Hutchison appears to be the opposite. His K/BB ratio last year was comfortably above the average, and his GB/FB ratio is drastically lower than these three pitchers, and would seem to cut against the Pirates’ strategy of generating ground balls to be vacuumed up by their perfectly placed defenders.
I asked Huntington on Sunday whether he felt Hutchison’s relative inability to generate ground balls was a contributing factor to those heretofore unavoidable big innings. Would Hutchison benefit from being able to get an easy double play with runners on base?
Huntington did not seem particularly concerned about the lack of groundouts. He mentioned that popups (in addition to strikeouts) are even more likely to become outs, and that Hutchison has an above average ability to get popups and other weak contact.
“The challenge is he finds the middle of the plate a little too much, and when he does, he gets hit hard,” Huntington said. “Our belief is that there is some sequencing, some pitch use, that we can help him with — as well as some mechanical things to refine — that will allow him to stay out of the middle of the plate. Because when he’s out of the middle of the plate, he’s very good.”
With respect to popups, Huntington’s perspective does align with the numbers. Hutchison’s infield fly ball rate has increased each year in the majors, and his 12.1% mark last year was well above the average for all starting pitchers (9.5%). It appears that he’s particularly good in this regard against left-handers, with a 15.1% popup rate vs. lefties last season.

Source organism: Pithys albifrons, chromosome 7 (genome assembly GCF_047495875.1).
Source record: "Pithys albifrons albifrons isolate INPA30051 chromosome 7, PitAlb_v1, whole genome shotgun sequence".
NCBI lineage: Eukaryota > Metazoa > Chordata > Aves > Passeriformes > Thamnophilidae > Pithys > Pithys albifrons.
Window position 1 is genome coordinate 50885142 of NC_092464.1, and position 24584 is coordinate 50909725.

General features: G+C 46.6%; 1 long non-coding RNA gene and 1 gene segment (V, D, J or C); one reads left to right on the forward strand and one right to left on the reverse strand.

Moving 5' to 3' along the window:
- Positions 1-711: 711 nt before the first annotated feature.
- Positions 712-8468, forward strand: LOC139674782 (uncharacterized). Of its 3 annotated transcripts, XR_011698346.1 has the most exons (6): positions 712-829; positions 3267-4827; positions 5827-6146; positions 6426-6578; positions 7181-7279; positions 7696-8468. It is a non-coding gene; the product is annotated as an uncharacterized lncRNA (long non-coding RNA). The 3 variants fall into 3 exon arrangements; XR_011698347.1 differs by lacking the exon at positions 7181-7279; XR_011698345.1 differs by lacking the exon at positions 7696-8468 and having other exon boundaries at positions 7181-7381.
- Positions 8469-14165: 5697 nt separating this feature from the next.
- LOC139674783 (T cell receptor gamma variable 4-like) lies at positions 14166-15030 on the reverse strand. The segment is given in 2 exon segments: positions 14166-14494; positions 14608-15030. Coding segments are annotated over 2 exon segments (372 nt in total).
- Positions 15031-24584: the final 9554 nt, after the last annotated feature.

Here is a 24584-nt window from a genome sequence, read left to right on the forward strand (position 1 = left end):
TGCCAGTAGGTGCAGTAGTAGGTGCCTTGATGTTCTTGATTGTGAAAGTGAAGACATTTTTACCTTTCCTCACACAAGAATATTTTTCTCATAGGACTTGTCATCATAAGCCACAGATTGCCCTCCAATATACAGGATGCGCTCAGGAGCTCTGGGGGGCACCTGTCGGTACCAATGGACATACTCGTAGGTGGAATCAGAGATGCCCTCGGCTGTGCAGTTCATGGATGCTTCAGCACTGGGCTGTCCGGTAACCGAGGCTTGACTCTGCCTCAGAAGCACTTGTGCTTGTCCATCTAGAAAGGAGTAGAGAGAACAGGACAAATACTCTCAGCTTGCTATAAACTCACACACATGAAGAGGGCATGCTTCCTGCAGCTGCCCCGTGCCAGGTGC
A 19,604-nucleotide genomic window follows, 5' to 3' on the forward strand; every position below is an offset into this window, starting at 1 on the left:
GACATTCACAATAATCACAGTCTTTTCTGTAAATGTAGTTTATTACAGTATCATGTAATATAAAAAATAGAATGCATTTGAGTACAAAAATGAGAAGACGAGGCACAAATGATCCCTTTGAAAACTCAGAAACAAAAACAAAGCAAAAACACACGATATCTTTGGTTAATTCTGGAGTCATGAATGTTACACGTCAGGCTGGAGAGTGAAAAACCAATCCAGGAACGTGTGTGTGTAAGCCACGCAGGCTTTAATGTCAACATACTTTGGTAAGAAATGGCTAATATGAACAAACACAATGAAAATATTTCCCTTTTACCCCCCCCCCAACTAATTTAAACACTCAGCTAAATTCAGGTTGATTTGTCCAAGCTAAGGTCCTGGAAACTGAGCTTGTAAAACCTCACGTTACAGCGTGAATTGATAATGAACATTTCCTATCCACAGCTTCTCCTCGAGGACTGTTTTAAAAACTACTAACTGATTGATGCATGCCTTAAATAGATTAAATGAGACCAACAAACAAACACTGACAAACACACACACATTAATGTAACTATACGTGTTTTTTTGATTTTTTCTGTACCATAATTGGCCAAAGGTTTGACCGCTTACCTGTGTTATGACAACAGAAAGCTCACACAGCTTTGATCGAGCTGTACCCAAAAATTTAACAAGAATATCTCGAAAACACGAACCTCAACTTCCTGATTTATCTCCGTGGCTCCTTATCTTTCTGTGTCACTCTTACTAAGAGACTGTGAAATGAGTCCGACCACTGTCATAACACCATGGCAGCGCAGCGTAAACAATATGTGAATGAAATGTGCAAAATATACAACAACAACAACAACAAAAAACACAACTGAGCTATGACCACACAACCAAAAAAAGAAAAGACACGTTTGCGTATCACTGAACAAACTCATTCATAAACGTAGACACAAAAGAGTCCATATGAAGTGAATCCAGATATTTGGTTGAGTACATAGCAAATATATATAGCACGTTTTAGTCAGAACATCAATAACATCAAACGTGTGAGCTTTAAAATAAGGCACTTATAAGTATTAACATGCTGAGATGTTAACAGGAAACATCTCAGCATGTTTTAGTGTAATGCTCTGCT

It’s certainly trivial to say that a pitcher does well when he avoids the middle of the zone, but the mechanical adjustments Huntington mentioned may dovetail with Clint Hurdle’s comments about Hutchison having an issue when throwing from the stretch. I suspect that will be a primary area of focus for Hutchison over the rest of the season and into Spring Training.
We did get a flash of Hutchison’s potential that fits with Huntington’s perspective. His strikeout of a half-swinging Joey Votto with a perfectly placed 94 MPH fastball on the inside part of the plate had the kind of velocity and location that can only sustain weak contact, if any at all.
Will It Work?
There is certainly a template for pitchers to be successful without generating a lot of ground balls. Two of Hutchison’s teammates in Toronto, Marco Estrada and former Pirate J.A. Happ, have done well the last two years despite ground ball rates below the league average. For what it’s worth, both also have above-average popup rates, with Estrada averaging a very healthy 13.6% over his career
Happ is a more relevant case because we know his success with the Pirates was driven in part by him mostly abandoning his two-seam fastball, a pitch which is usually promoted among Pirates starters. Though the motivation behind that seemed to be to generate more swings-and-misses rather than weak contact.
With one start in the books, Hutchison is not following the same pitch usage plan just yet. He used his two-seam fastball (36.9%) slightly more than his four-seam (31.5%) on Saturday night. That two-seam usage is a big shift from last season, when he used his four-seam more than 55% of the time.
I believe it’s fair to say that Hutchison will be a different sort of project than we’ve seen the Pirates undertake in recent years. He doesn’t neatly fit into the Burnett/Liriano/Volquez mold, and does not seem to be following the same process as Happ.
Two areas to watch going forward will be the pitch usage changes, and his challenges with throwing from the stretch. With Gerrit Cole going on the DL, and the need to monitor Jameson Taillon’s workload, I suspect that we will get at least another opportunity or two to see Hutchison again before the end of the season.
Alan Saunders contributed reporting to this article.